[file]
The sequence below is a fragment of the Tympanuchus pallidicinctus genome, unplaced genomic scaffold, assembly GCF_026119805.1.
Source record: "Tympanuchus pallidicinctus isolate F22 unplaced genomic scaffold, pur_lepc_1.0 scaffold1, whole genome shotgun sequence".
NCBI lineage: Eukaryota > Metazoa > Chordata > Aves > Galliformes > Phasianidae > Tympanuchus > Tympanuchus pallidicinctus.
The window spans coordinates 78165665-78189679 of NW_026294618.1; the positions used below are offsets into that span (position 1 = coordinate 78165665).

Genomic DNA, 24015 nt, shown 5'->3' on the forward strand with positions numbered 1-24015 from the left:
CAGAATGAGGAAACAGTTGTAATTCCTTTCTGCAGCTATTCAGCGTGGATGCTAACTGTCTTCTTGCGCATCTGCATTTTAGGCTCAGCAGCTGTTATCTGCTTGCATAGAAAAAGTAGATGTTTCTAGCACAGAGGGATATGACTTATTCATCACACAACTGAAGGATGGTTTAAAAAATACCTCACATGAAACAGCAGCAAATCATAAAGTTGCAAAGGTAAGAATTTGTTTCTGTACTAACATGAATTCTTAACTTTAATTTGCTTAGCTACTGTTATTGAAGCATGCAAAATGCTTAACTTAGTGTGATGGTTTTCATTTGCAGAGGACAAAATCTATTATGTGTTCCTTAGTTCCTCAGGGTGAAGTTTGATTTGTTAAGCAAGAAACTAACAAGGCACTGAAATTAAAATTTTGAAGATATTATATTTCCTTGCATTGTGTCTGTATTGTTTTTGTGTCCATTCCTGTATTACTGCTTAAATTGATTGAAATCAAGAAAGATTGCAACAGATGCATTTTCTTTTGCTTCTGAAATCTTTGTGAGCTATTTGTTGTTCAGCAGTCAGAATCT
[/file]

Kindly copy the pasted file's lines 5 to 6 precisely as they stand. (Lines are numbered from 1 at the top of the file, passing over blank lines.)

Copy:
Genomic DNA, 24015 nt, shown 5'->3' on the forward strand with positions numbered 1-24015 from the left:
CAGAATGAGGAAACAGTTGTAATTCCTTTCTGCAGCTATTCAGCGTGGATGCTAACTGTCTTCTTGCGCATCTGCATTTTAGGCTCAGCAGCTGTTATCTGCTTGCATAGAAAAAGTAGATGTTTCTAGCACAGAGGGATATGACTTATTCATCACACAACTGAAGGATGGTTTAAAAAATACCTCACATGAAACAGCAGCAAATCATAAAGTTGCAAAGGTAAGAATTTGTTTCTGTACTAACATGAATTCTTAACTTTAATTTGCTTAGCTACTGTTATTGAAGCATGCAAAATGCTTAACTTAGTGTGATGGTTTTCATTTGCAGAGGACAAAATCTATTATGTGTTCCTTAGTTCCTCAGGGTGAAGTTTGATTTGTTAAGCAAGAAACTAACAAGGCACTGAAATTAAAATTTTGAAGATATTATATTTCCTTGCATTGTGTCTGTATTGTTTTTGTGTCCATTCCTGTATTACTGCTTAAATTGATTGAAATCAAGAAAGATTGCAACAGATGCATTTTCTTTTGCTTCTGAAATCTTTGTGAGCTATTTGTTGTTCAGCAGTCAGAATCT